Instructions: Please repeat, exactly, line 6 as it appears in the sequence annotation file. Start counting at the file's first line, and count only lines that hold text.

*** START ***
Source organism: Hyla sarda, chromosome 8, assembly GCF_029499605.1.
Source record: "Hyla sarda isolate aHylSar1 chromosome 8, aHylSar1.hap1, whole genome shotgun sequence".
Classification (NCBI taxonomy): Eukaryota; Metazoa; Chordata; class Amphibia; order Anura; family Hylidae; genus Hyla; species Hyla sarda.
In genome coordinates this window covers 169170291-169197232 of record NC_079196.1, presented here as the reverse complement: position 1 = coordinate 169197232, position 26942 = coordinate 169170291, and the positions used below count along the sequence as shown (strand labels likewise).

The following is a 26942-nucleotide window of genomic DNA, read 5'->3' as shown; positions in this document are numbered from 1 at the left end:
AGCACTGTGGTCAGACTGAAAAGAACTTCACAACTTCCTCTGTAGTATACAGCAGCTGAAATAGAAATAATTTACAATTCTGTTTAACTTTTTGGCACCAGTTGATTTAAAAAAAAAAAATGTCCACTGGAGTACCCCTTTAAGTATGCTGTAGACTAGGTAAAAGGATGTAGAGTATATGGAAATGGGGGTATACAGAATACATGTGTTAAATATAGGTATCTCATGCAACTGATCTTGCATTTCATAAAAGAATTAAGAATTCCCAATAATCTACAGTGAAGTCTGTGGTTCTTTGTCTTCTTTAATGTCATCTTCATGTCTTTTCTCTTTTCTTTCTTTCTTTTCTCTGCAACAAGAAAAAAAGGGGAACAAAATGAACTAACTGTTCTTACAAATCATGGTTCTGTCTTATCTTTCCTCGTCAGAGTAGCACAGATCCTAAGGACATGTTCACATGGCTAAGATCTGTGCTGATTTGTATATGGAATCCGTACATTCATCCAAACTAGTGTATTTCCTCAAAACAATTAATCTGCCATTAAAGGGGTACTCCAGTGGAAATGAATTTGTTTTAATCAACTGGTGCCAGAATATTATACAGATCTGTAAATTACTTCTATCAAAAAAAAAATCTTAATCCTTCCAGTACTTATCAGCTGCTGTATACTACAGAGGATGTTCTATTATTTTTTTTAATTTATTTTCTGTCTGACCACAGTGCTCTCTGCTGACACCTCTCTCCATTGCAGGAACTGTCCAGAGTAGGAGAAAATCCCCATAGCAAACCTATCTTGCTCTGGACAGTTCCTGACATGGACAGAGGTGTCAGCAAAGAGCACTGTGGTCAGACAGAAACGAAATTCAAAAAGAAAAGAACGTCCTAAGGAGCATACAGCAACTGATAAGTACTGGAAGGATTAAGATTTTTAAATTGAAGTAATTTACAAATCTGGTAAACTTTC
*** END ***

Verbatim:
AGCACTGTGGTCAGACTGAAAAGAACTTCACAACTTCCTCTGTAGTATACAGCAGCTGAAATAGAAATAATTTACAATTCTGTTTAACTTTTTGGCACCAGTTGATTTAAAAAAAAAAAATGTCCACTGGAGTACCCCTTTAAGTATGCTGTAGACTAGGTAAAAGGATGTAGAGTATATGGAAATGGGGGTATACAGAATACATGTGTTAAATATAGGTATCTCATGCAACTGATCTTGCATTTCATAAAAGAATTAAGAATTCCCAATAATCTACAGTGAAGTCTGTGGTTCTTTGTCTTCTTTAATGTCATCTTCATGTCTTTTCTCTTTTCTTTCTTTCTTTTCTCTGCAACAAGAAAAAAAGGGGAACAAAATGAACTAACTGTTCTTACAAATCATGGTTCTGTCTTATCTTTCCTCGTCAGAGTAGCACAGATCCTAAGGACATGTTCACATGGCTAAGATCTGTGCTGATTTGTATATGGAATCCGTACATTCATCCAAACTAGTGTATTTCCTCAAAACAATTAATCTGCCATTAAAGGGGTACTCCAGTGGAAATGAATTTGTTTTAATCAACTGGTGCCAGAATATTATACAGATCTGTAAATTACTTCTATCAAAAAAAAAATCTTAATCCTTCCAGTACTTATCAGCTGCTGTATACTACAGAGGATGTTCTATTATTTTTTTTAATTTATTTTCTGTCTGACCACAGTGCTCTCTGCTGACACCTCTCTCCATTGCAGGAACTGTCCAGAGTAGGAGAAAATCCCCATAGCAAACCTATCTTGCTCTGGACAGTTCCTGACATGGACAGAGGTGTCAGCAAAGAGCACTGTGGTCAGACAGAAACGAAATTCAAAAAGAAAAGAACGTCCTAAGGAGCATACAGCAACTGATAAGTACTGGAAGGATTAAGATTTTTAAATTGAAGTAATTTACAAATCTGGTAAACTTTC